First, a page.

1rb4k/3n1r1p/p1R3p1/1P1Pb1B1/2B1P2q/P1N2Pn1/3Q3P/2R3NK w - - 1 1 [solution] This problem took me 3:34 to solve correctly. Go figure!
From time to time I'm presented with a problem that takes me an absolute weird time to solve. Take for instance the following diagram:
White to move
4r2Q/p2r1k2/1p6/3b2Pp/2q1P3/2B2PK1/8/8 w - - 1 1 [solution]
It took me a shocking 6 minutes (!) to solve this problem. I kept repeating the wrong moves over and over again in my mind.
Now I have made a new pattern of it. The queen as a hammer, and the two squares behind the king as an anvil. Belief me, I have used this pattern very often since I invented it. I just look for the squares that are suited as an anvil to crush the king against.
I started exercises dedicated to fork/double attack only, at Jan, 1rst. I use 3 sets of 70 positions (ca 210 in total), rated between 1550 and 2000. The problems are only 2 moves deep.
I unearthed new patterns, not only usable for double attacks, but for other themes as well. Which is logical, because the problems are only 2 moves deep. Double attack + 1 other theme, or 1 other theme + double attack, idealiter.
I take my time to ingrain the new patterns. To grow a feel for it. Even after training for 26 days in a row, the new feel is still a bit wobbly. It is still easy to be distracted by old habits.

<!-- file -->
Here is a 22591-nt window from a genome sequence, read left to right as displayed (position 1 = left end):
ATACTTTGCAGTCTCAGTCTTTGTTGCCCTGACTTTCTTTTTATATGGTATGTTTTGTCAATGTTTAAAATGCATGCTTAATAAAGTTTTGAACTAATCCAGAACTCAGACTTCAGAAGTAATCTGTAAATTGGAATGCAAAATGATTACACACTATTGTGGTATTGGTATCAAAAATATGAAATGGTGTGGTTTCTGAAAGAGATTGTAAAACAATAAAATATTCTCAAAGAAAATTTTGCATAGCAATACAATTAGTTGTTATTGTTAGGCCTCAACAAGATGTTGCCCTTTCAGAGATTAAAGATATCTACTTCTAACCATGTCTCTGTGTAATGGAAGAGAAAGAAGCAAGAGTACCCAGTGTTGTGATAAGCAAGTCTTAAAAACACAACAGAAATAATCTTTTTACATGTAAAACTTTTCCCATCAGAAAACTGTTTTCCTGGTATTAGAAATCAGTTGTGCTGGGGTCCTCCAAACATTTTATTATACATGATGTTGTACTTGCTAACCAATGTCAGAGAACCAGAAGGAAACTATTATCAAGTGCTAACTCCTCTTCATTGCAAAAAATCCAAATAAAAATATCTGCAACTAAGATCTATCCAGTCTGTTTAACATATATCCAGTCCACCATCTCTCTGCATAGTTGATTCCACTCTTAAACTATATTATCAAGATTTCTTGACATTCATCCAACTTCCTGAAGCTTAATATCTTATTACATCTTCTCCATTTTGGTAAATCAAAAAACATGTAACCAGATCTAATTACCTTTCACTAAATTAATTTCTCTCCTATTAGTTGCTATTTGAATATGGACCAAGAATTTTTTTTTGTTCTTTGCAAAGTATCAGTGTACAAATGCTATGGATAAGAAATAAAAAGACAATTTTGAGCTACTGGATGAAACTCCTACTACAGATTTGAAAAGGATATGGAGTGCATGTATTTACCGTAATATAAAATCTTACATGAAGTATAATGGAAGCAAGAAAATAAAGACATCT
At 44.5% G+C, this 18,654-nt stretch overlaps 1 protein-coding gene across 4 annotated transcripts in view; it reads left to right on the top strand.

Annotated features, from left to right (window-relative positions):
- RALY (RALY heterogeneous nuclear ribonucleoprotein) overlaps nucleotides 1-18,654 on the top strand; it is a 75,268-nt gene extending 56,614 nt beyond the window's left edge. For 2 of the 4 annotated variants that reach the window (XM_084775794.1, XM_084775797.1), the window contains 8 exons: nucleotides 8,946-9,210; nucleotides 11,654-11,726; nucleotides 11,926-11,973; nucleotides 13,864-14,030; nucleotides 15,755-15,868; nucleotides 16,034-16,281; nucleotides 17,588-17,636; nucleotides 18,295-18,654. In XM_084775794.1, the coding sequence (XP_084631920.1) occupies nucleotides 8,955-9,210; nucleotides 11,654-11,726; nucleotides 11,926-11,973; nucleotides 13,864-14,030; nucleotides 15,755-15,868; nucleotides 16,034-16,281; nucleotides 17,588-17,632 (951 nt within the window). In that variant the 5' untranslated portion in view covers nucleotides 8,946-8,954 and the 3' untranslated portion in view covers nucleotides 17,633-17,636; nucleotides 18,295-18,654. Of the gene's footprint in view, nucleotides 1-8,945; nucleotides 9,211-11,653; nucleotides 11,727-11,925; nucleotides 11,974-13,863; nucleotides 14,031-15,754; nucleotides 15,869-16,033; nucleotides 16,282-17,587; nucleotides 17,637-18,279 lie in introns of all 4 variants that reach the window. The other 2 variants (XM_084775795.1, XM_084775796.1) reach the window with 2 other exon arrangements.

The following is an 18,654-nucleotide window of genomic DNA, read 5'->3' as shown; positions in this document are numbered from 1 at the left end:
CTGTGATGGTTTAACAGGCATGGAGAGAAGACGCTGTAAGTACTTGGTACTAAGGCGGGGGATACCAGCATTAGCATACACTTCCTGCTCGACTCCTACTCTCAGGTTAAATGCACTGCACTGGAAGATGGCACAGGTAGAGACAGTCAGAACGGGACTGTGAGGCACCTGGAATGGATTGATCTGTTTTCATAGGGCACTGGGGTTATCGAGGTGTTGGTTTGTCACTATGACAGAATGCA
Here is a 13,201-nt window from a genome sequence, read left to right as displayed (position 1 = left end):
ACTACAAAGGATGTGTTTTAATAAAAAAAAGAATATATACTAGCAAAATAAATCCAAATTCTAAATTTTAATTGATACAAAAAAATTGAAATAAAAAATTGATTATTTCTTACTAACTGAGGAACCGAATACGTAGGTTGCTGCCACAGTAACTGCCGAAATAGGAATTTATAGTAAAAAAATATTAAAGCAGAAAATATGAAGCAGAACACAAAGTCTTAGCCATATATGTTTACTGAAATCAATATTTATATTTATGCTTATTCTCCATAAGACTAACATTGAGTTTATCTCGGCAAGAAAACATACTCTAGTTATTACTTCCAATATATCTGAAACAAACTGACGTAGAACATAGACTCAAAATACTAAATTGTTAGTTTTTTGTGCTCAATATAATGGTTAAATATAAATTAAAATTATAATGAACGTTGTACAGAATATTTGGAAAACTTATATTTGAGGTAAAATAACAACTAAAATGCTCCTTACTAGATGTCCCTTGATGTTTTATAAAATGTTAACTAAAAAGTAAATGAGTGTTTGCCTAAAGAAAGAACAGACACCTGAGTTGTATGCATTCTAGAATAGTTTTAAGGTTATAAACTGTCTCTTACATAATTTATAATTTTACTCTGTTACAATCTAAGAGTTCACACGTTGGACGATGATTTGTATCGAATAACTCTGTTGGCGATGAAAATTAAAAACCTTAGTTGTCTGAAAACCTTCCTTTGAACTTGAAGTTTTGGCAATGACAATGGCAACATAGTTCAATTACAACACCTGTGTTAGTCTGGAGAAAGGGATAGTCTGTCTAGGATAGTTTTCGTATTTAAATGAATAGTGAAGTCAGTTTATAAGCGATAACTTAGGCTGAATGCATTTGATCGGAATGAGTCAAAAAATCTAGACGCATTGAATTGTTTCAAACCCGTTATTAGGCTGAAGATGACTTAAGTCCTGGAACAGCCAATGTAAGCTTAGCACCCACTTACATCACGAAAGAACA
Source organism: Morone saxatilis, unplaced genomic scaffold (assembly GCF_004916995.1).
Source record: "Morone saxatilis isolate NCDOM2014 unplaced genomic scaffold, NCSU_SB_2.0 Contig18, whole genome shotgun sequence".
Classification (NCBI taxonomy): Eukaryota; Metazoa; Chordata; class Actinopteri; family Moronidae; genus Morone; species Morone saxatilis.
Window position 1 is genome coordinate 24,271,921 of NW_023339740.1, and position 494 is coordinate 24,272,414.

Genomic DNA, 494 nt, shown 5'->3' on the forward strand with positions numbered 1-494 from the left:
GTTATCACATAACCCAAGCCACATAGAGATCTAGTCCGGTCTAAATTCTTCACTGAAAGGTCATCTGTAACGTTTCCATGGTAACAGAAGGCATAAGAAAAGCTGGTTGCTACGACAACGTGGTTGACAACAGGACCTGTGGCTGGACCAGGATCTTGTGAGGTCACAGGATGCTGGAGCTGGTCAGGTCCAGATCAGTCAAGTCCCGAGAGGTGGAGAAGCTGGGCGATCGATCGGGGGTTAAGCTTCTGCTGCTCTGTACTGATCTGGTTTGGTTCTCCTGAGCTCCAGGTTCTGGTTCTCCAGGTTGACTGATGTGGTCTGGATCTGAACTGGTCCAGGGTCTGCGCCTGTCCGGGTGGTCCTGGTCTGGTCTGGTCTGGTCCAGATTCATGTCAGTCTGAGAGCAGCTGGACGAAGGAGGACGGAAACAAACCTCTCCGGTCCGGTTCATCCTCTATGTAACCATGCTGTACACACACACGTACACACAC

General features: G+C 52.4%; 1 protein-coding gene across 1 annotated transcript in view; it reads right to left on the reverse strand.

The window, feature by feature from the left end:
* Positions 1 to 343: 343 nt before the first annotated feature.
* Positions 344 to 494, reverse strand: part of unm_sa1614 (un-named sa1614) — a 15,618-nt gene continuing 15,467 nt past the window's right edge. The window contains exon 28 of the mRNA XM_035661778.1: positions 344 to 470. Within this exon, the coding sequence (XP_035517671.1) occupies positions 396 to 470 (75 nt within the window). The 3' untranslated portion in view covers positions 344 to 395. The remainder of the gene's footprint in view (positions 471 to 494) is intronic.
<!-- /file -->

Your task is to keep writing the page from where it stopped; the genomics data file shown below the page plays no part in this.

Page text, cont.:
Taking one month per theme seems to be about right. But I can't do without some exercises to maintain the newly learned patterns.
So far, it seems to work. I won al my games at the club by tactical means, and the new patterns play a role in every game. So far, the competition hasn't been very stiff, though.
Black to move
5rk1/pp4p1/4q3/7R/8/2B1P3/PP4PP/3R3K b - - 0 1 [solution]
New pattern: get a feel for connecting the dots between:
Which make out 37% of the total problem set at Chess Tempo. Deep:
Min rating: 1500
Max rating: 2000
Given the type of problems presented, it should be doable to solve every problem below 2000 in under 30 seconds.
I have taken a peek at the higher rated problems. They are higher rated because there is more going on in the position. There are a lot of seemingly attractive lines which only distract you from the solution. It doesn't make sense to worry about problems with a higher rating than 2000, before you master everything thoroughly that is below 2000. Above 2000 it are the same themes, but there are more themes compacted within a single problem.